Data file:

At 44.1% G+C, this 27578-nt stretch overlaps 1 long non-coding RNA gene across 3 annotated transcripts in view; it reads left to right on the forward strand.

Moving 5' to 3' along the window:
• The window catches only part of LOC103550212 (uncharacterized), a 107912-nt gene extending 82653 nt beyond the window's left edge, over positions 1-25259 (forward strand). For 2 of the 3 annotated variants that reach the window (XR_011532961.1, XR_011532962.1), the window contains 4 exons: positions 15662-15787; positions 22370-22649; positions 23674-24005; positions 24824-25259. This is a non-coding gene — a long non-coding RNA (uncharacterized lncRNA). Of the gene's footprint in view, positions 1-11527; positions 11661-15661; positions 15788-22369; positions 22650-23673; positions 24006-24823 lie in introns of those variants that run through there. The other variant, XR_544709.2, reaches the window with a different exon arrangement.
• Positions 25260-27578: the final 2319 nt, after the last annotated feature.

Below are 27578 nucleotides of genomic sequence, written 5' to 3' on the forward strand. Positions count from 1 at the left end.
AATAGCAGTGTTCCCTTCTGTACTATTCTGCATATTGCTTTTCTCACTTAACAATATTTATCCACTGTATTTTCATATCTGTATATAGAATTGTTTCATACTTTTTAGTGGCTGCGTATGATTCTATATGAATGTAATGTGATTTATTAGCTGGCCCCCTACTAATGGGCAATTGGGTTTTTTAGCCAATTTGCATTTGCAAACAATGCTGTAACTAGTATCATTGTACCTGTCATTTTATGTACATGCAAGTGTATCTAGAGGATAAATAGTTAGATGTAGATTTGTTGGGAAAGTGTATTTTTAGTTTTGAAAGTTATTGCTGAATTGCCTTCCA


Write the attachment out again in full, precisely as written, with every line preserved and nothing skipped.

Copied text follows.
At 44.1% G+C, this 27578-nt stretch overlaps 1 long non-coding RNA gene across 3 annotated transcripts in view; it reads left to right on the forward strand.

Moving 5' to 3' along the window:
• The window catches only part of LOC103550212 (uncharacterized), a 107912-nt gene extending 82653 nt beyond the window's left edge, over positions 1-25259 (forward strand). For 2 of the 3 annotated variants that reach the window (XR_011532961.1, XR_011532962.1), the window contains 4 exons: positions 15662-15787; positions 22370-22649; positions 23674-24005; positions 24824-25259. This is a non-coding gene — a long non-coding RNA (uncharacterized lncRNA). Of the gene's footprint in view, positions 1-11527; positions 11661-15661; positions 15788-22369; positions 22650-23673; positions 24006-24823 lie in introns of those variants that run through there. The other variant, XR_544709.2, reaches the window with a different exon arrangement.
• Positions 25260-27578: the final 2319 nt, after the last annotated feature.

Below are 27578 nucleotides of genomic sequence, written 5' to 3' on the forward strand. Positions count from 1 at the left end.
AATAGCAGTGTTCCCTTCTGTACTATTCTGCATATTGCTTTTCTCACTTAACAATATTTATCCACTGTATTTTCATATCTGTATATAGAATTGTTTCATACTTTTTAGTGGCTGCGTATGATTCTATATGAATGTAATGTGATTTATTAGCTGGCCCCCTACTAATGGGCAATTGGGTTTTTTAGCCAATTTGCATTTGCAAACAATGCTGTAACTAGTATCATTGTACCTGTCATTTTATGTACATGCAAGTGTATCTAGAGGATAAATAGTTAGATGTAGATTTGTTGGGAAAGTGTATTTTTAGTTTTGAAAGTTATTGCTGAATTGCCTTCCA